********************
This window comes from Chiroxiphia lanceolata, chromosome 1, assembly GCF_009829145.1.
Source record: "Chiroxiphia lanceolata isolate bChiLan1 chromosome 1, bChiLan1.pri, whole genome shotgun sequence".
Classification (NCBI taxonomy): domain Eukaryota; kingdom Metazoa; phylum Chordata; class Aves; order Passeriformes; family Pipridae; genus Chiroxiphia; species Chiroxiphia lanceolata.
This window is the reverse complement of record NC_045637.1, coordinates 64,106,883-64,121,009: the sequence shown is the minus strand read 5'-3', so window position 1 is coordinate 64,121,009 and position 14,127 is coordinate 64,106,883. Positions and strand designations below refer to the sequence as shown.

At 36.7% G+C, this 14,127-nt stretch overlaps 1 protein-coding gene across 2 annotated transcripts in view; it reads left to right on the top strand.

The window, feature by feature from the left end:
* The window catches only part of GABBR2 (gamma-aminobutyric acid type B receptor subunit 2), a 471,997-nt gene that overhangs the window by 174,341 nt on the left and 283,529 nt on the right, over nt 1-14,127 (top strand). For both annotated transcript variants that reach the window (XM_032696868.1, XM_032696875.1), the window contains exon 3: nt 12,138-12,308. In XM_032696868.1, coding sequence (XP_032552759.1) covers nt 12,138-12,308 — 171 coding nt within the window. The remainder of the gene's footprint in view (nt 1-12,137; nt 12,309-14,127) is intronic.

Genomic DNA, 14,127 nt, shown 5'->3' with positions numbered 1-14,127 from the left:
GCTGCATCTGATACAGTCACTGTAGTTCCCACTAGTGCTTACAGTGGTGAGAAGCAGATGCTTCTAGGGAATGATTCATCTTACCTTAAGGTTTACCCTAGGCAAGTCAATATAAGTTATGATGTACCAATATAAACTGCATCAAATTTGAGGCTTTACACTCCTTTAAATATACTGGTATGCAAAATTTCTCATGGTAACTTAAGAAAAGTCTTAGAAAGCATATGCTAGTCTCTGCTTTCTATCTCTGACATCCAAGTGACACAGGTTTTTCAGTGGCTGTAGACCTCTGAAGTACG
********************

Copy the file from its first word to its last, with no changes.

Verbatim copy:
This window comes from Chiroxiphia lanceolata, chromosome 1, assembly GCF_009829145.1.
Source record: "Chiroxiphia lanceolata isolate bChiLan1 chromosome 1, bChiLan1.pri, whole genome shotgun sequence".
Classification (NCBI taxonomy): domain Eukaryota; kingdom Metazoa; phylum Chordata; class Aves; order Passeriformes; family Pipridae; genus Chiroxiphia; species Chiroxiphia lanceolata.
This window is the reverse complement of record NC_045637.1, coordinates 64,106,883-64,121,009: the sequence shown is the minus strand read 5'-3', so window position 1 is coordinate 64,121,009 and position 14,127 is coordinate 64,106,883. Positions and strand designations below refer to the sequence as shown.

At 36.7% G+C, this 14,127-nt stretch overlaps 1 protein-coding gene across 2 annotated transcripts in view; it reads left to right on the top strand.

The window, feature by feature from the left end:
* The window catches only part of GABBR2 (gamma-aminobutyric acid type B receptor subunit 2), a 471,997-nt gene that overhangs the window by 174,341 nt on the left and 283,529 nt on the right, over nt 1-14,127 (top strand). For both annotated transcript variants that reach the window (XM_032696868.1, XM_032696875.1), the window contains exon 3: nt 12,138-12,308. In XM_032696868.1, coding sequence (XP_032552759.1) covers nt 12,138-12,308 — 171 coding nt within the window. The remainder of the gene's footprint in view (nt 1-12,137; nt 12,309-14,127) is intronic.

Genomic DNA, 14,127 nt, shown 5'->3' with positions numbered 1-14,127 from the left:
GCTGCATCTGATACAGTCACTGTAGTTCCCACTAGTGCTTACAGTGGTGAGAAGCAGATGCTTCTAGGGAATGATTCATCTTACCTTAAGGTTTACCCTAGGCAAGTCAATATAAGTTATGATGTACCAATATAAACTGCATCAAATTTGAGGCTTTACACTCCTTTAAATATACTGGTATGCAAAATTTCTCATGGTAACTTAAGAAAAGTCTTAGAAAGCATATGCTAGTCTCTGCTTTCTATCTCTGACATCCAAGTGACACAGGTTTTTCAGTGGCTGTAGACCTCTGAAGTACG